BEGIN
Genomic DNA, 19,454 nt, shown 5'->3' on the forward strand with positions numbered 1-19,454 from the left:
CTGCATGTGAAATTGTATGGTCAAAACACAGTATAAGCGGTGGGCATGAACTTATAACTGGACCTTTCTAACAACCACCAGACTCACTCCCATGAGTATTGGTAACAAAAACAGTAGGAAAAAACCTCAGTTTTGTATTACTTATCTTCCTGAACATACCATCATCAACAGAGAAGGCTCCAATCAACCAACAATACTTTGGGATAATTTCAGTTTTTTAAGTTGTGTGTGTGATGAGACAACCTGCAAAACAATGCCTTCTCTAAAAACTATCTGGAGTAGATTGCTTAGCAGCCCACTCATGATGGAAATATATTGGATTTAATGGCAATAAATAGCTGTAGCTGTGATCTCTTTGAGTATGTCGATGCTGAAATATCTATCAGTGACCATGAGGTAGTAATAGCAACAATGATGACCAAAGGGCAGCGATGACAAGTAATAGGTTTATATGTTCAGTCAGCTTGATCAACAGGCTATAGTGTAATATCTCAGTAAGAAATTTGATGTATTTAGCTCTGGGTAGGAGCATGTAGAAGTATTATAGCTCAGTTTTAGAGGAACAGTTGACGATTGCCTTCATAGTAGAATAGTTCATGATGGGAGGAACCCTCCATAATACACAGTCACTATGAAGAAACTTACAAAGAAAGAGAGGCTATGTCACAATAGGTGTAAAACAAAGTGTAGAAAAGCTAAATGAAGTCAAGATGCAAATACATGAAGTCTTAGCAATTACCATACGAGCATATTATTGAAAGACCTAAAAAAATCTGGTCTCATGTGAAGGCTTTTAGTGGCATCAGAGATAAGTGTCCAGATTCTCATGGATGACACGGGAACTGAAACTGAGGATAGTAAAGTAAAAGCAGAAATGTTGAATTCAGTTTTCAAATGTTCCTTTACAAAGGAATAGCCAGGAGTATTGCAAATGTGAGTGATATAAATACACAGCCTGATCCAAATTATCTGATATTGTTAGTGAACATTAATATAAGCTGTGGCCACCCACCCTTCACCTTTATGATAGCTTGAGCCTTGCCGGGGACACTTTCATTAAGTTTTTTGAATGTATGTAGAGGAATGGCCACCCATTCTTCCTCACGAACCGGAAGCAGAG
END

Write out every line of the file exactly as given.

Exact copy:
Genomic DNA, 19,454 nt, shown 5'->3' on the forward strand with positions numbered 1-19,454 from the left:
CTGCATGTGAAATTGTATGGTCAAAACACAGTATAAGCGGTGGGCATGAACTTATAACTGGACCTTTCTAACAACCACCAGACTCACTCCCATGAGTATTGGTAACAAAAACAGTAGGAAAAAACCTCAGTTTTGTATTACTTATCTTCCTGAACATACCATCATCAACAGAGAAGGCTCCAATCAACCAACAATACTTTGGGATAATTTCAGTTTTTTAAGTTGTGTGTGTGATGAGACAACCTGCAAAACAATGCCTTCTCTAAAAACTATCTGGAGTAGATTGCTTAGCAGCCCACTCATGATGGAAATATATTGGATTTAATGGCAATAAATAGCTGTAGCTGTGATCTCTTTGAGTATGTCGATGCTGAAATATCTATCAGTGACCATGAGGTAGTAATAGCAACAATGATGACCAAAGGGCAGCGATGACAAGTAATAGGTTTATATGTTCAGTCAGCTTGATCAACAGGCTATAGTGTAATATCTCAGTAAGAAATTTGATGTATTTAGCTCTGGGTAGGAGCATGTAGAAGTATTATAGCTCAGTTTTAGAGGAACAGTTGACGATTGCCTTCATAGTAGAATAGTTCATGATGGGAGGAACCCTCCATAATACACAGTCACTATGAAGAAACTTACAAAGAAAGAGAGGCTATGTCACAATAGGTGTAAAACAAAGTGTAGAAAAGCTAAATGAAGTCAAGATGCAAATACATGAAGTCTTAGCAATTACCATACGAGCATATTATTGAAAGACCTAAAAAAATCTGGTCTCATGTGAAGGCTTTTAGTGGCATCAGAGATAAGTGTCCAGATTCTCATGGATGACACGGGAACTGAAACTGAGGATAGTAAAGTAAAAGCAGAAATGTTGAATTCAGTTTTCAAATGTTCCTTTACAAAGGAATAGCCAGGAGTATTGCAAATGTGAGTGATATAAATACACAGCCTGATCCAAATTATCTGATATTGTTAGTGAACATTAATATAAGCTGTGGCCACCCACCCTTCACCTTTATGATAGCTTGAGCCTTGCCGGGGACACTTTCATTAAGTTTTTTGAATGTATGTAGAGGAATGGCCACCCATTCTTCCTCACGAACCGGAAGCAGAG